Amazon and the cost of artificial intelligence

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FILE – In this March 4, 2018 file photo, Jeff Bezos and wife MacKenzie Bezos arrive at the Vanity Fair Oscar Party in Beverly Hills, Calif. The founder of Amazon and his wife have made their largest political donation to date, giving $10 million to With Honor, a nonpartisan political-action committee devoted to helping military veterans running for Congress. (Photo by Evan Agostini/Invision/AP, File)

The use of artificial intelligence is being adopted today by businesses at an astonishing rate due to its’ reliability and effectiveness. From assembly-line workers to factory workers and taxi drivers to cashiers, AI has upended the workforce of a plethora of companies in recent years.

Amazon is one of several of today’s most well known companies that uses AI to its’ advantage. Founder and chairman of Amazon, Jeff Bezos has made his company into an AI powerhouse with robots automating every other task. Bezos’ use of AI has pushed Amazon to one of the richest and most successful businesses in the Silicon Valley today, but at what cost?

According to the President of the British Science Association, the future of AI is now more dangerous than climate change or terrorism. Jim Al-Khalili, Professor of physics and public engagement at the University of Surrey, states that the evolution of AI is “happening too fast”. Without proper regulation on the use of AI, the technology will continue to pose an increasingly adverse threat to the job market.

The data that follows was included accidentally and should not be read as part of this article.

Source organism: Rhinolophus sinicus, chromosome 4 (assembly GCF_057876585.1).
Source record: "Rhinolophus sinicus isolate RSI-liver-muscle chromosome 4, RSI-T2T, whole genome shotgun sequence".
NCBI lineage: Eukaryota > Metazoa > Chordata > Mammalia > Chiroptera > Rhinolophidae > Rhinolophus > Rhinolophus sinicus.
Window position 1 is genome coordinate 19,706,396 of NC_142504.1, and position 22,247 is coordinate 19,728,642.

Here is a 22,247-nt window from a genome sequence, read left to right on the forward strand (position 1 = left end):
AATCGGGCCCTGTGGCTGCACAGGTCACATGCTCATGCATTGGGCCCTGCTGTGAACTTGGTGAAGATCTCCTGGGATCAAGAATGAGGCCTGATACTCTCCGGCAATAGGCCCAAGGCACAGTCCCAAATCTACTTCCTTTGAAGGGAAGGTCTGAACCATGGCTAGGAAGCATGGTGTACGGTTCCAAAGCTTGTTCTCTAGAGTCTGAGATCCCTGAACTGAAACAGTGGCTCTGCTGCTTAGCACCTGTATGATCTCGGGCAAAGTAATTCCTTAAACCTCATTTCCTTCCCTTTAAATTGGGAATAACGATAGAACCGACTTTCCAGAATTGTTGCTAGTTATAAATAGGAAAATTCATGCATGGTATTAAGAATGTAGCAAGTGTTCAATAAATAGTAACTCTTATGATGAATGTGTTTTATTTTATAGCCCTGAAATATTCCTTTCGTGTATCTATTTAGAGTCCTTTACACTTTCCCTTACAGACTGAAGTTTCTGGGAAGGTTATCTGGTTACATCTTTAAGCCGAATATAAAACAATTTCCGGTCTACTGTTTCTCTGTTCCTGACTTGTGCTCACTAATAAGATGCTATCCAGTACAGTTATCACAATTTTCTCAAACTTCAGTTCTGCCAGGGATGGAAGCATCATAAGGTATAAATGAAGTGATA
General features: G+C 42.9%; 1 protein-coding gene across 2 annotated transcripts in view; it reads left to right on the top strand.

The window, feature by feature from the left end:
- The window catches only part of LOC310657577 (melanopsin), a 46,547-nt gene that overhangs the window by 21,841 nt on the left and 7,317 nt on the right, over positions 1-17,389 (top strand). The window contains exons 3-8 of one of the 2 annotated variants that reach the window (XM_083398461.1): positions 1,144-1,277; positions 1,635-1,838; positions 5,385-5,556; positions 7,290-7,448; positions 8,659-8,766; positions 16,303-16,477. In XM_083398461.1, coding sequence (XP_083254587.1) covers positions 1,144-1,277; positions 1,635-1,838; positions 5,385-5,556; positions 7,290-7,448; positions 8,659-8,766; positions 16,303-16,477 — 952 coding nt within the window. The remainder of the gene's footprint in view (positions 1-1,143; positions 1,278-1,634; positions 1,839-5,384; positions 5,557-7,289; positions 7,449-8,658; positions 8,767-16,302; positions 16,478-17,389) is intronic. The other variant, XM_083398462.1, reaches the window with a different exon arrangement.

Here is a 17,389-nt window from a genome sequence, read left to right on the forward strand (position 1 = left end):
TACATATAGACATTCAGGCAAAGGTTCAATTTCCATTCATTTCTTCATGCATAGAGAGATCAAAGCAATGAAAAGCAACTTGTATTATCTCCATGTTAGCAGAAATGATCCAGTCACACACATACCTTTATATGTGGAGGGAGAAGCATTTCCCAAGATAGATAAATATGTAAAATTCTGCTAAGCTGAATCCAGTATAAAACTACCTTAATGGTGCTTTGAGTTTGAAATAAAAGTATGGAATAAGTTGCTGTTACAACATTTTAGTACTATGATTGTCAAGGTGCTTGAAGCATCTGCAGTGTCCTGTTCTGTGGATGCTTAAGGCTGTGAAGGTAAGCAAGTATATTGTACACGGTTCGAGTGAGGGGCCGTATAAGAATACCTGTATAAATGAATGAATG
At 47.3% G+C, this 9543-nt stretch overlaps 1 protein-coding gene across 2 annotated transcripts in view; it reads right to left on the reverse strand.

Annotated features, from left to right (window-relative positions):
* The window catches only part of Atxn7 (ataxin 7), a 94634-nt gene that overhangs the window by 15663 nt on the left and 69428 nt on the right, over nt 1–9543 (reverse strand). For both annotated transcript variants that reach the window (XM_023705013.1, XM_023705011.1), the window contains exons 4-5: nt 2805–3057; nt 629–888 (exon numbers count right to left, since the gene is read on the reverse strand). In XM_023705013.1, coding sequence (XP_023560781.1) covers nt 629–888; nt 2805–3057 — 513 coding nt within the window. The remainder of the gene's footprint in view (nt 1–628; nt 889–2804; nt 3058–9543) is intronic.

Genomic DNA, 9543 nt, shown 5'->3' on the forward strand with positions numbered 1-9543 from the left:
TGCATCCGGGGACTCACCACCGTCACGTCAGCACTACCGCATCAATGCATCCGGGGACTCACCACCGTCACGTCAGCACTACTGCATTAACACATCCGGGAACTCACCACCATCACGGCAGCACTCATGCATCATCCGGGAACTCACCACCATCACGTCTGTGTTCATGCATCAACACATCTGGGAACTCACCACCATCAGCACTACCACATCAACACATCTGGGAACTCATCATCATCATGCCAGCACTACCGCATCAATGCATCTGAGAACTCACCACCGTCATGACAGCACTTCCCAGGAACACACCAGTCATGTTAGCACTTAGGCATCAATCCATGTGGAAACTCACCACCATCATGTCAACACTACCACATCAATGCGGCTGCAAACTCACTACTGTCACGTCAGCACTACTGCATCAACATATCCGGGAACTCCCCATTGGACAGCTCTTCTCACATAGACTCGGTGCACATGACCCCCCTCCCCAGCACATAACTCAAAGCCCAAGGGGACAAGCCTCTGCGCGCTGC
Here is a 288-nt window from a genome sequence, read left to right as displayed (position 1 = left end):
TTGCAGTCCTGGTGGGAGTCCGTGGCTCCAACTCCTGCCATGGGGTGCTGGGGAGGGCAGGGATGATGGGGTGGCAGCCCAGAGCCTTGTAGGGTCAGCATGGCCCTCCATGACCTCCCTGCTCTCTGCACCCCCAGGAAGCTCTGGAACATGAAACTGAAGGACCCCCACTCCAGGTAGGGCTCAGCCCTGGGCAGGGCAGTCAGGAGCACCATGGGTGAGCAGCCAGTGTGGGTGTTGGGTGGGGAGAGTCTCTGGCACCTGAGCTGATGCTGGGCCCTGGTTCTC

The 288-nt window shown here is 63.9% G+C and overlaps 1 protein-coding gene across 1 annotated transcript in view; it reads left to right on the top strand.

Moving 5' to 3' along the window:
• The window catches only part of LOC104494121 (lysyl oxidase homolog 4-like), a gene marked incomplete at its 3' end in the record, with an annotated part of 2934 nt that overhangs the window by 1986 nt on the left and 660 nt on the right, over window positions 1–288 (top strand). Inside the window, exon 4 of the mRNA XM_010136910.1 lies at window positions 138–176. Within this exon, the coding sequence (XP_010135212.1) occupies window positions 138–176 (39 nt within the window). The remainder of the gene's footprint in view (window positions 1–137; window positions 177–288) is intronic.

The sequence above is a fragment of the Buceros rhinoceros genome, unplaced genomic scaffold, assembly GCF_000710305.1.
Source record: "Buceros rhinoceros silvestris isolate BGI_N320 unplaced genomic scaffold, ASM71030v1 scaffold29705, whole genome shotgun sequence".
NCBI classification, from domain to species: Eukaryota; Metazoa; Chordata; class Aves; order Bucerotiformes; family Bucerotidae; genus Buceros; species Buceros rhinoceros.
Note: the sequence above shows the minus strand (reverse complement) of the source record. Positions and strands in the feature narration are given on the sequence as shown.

According to a 2017 report by PwC, artificial intelligence is expected to pose a risk to 38 percent of U.S. jobs over the next 15 years. With its’ ability to do the same tasks as humans but faster, better and at a lower cost, it’s no surprise that companies like Amazon are looking to profit off the advances of AI.

Six years ago, when Amazon purchased Kiva Systems, a company that manufactures mobile robot fulfillment systems, Bezos’ began Amazon’s relentless AI endeavor.

A little over a year we watched Amazon purchase Whole Foods, taking a risk in retail markets. Soon enough the company was turning retail markets upside down with the new invention of Amazon Go, a cashier-less convenience store. Amazon Go stores have removed all cashiers and replaced them with an app, cameras around the store, and the ability to track what a customer picks up at the store. Seattle, Washington is now home to three Amazon Go’s and its headquarters.

Although the development of this technology will replace low-wage, low-skill jobs with high-wage, high-skill jobs, it leaves behind workers who lack the skills to work with AI. Additionally, the technological advances in retail oriented markets will disproportionately affect women and people of color.

Now Amazon is taking a risk in upending mail delivery companies, such as FedEx and the United Parcel Service, with their Delivery Service Partners. About 20,000 something vans have been ordered from Mercedes-Benz to be run by small delivery businesses operating through Amazon. The goal of Delivery Service Partners is to provide a network of delivery providers that take care of the “last-mile” of delivery for Amazon consumers. More time will be needed to fully decipher how this latest technological advancement will affect mail delivery services; but if the numerous amounts of Amazon packages shipped daily now have their own “last-mile” delivery carrier then it is highly likely that less workers will be needed for traditional mail carriers.


Emma DeGrandi is a contributor to The Daily Campus opinion section. She can be reached via email at emma.degrandi@uconn.edu.
 

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